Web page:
One person asked me the other day if I was aware of the serious environmental crisis before having children. I replied: “Yes, and the latest science is making me increasingly nervous”. This person told me that he came to realize the state of affairs only afterwards, which made him think if one day his children would need to consider whether they wanted to have children if environmental crises are unfolding in an uncontrollable way. This thought brings tears into his eyes, I heard. We had only met a couple of hours earlier for the first time and there we found each other in a rather emotional exchange.
Discussions of this kind are not that rare these days among scientists and environmentalists. But it is also quite personal to confess that one is seriously worried, even fearful, about the future. At the same time, many of these people are cool-headed enough to research the data and arrive to the conclusion: with current systematic lock-ins and inertia of change we’re soon running out of time for halting the dangerous climate change, avoiding mass extinction of wild species and securing functionality of ecosystems that we depend on. Humanity may have already committed to instability of living conditions that are beyond what we have experienced since the invention of agriculture. Of course, everyone would like to be wrong about this gloomy outlook but betting on the small probabilities that business as usual will be OK doesn’t seem like a good enough plan.
Am I a pessimist? I think we need to accept the absolute urgency of the need for fast transformation of our societies. It will be very difficult and it needs to happen in larger scale and much faster than any non-violent change has happened before. Still, I have faith in people’s capacity to create change. I guess I am an optimistic pessimist. If only there was a way on the system level to guide the bright minds of finance, engineering and businesses (and any other field) to create regenerative models of operation, to move away from the extractive mindset. Incremental improvements and co-opting sustainable development talk have been there for a couple of decades already. This must be something different. I’m astonished by the recent advancements of artificial intelligence and digitalization. Can we unleash this power of minds to the benefit of people and the planet?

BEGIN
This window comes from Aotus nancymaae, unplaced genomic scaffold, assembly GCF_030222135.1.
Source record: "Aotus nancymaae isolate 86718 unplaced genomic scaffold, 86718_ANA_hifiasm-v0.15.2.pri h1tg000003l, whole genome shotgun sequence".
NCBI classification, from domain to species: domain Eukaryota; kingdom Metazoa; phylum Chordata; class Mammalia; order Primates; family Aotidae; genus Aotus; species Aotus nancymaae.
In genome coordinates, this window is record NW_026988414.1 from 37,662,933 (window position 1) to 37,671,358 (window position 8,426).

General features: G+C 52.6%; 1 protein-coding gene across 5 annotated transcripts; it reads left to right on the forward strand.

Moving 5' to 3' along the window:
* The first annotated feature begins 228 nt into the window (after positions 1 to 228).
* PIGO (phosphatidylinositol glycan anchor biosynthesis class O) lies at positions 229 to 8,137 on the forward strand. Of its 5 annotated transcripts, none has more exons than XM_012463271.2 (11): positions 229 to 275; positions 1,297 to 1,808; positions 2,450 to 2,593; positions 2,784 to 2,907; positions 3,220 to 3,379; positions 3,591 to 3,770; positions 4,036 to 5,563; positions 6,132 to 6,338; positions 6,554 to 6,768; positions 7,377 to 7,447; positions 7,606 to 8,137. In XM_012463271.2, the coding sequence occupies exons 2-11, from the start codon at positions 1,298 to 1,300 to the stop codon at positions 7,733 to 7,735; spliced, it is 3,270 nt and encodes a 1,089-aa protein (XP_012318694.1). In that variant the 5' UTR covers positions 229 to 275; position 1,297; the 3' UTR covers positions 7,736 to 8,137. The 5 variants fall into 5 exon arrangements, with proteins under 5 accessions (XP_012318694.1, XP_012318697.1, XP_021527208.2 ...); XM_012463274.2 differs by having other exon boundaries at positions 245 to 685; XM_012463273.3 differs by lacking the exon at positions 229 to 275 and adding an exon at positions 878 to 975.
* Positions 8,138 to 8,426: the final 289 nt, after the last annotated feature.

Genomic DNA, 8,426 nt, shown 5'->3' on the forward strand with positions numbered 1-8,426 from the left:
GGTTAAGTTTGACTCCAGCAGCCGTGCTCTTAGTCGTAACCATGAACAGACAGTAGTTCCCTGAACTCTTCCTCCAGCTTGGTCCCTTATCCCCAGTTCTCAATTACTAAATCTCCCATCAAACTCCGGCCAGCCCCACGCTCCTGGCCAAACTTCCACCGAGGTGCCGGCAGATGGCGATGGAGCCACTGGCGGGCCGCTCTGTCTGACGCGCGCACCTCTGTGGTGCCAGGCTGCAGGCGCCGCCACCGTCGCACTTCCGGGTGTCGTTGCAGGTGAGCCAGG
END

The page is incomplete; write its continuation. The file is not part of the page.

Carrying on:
I will spend nearly four months in New York and USA to study the transition pathways from ecological overshoot to sustainable economies. I am exploring the latest thinking of sustainable societies and systems change in the USA and will share my experiences from the Finnish, Nordic and European contexts with my American colleagues. Thank you Fulbright Finland Foundation for making this possible! I’m also extremely grateful to my host organization, Capital Institute. As I’m starting the second full week of my grant period, I’m glad to see the opportunities around me. I have arrived at an organization with very progressive thinking and action that is surrounded by great networks of similarly interesting people and organizations.
There will be numerous interesting lessons that I will learn, and I will do my best to share them on this blog. In this piece of text I took quite a personal approach. Following updates will provide perspectives and interpretations of different manifestations of regenerative economy and similar approaches. Many of the texts will probably address the question of how to create and accelerate transformational change.
One reason to choose the personal approach in this text is that I am tempted to dive deeper into people’s behavior in the context of transformational change. Take an average influential professional in New York or anywhere in the world, for example. Is she/he motivated to promote this uncomfortable transition? Does she/he have the opportunity and capability to act? How can she/he negotiate the situations where current structures resist the change? Or maybe there are too many good excuses for not doing anything?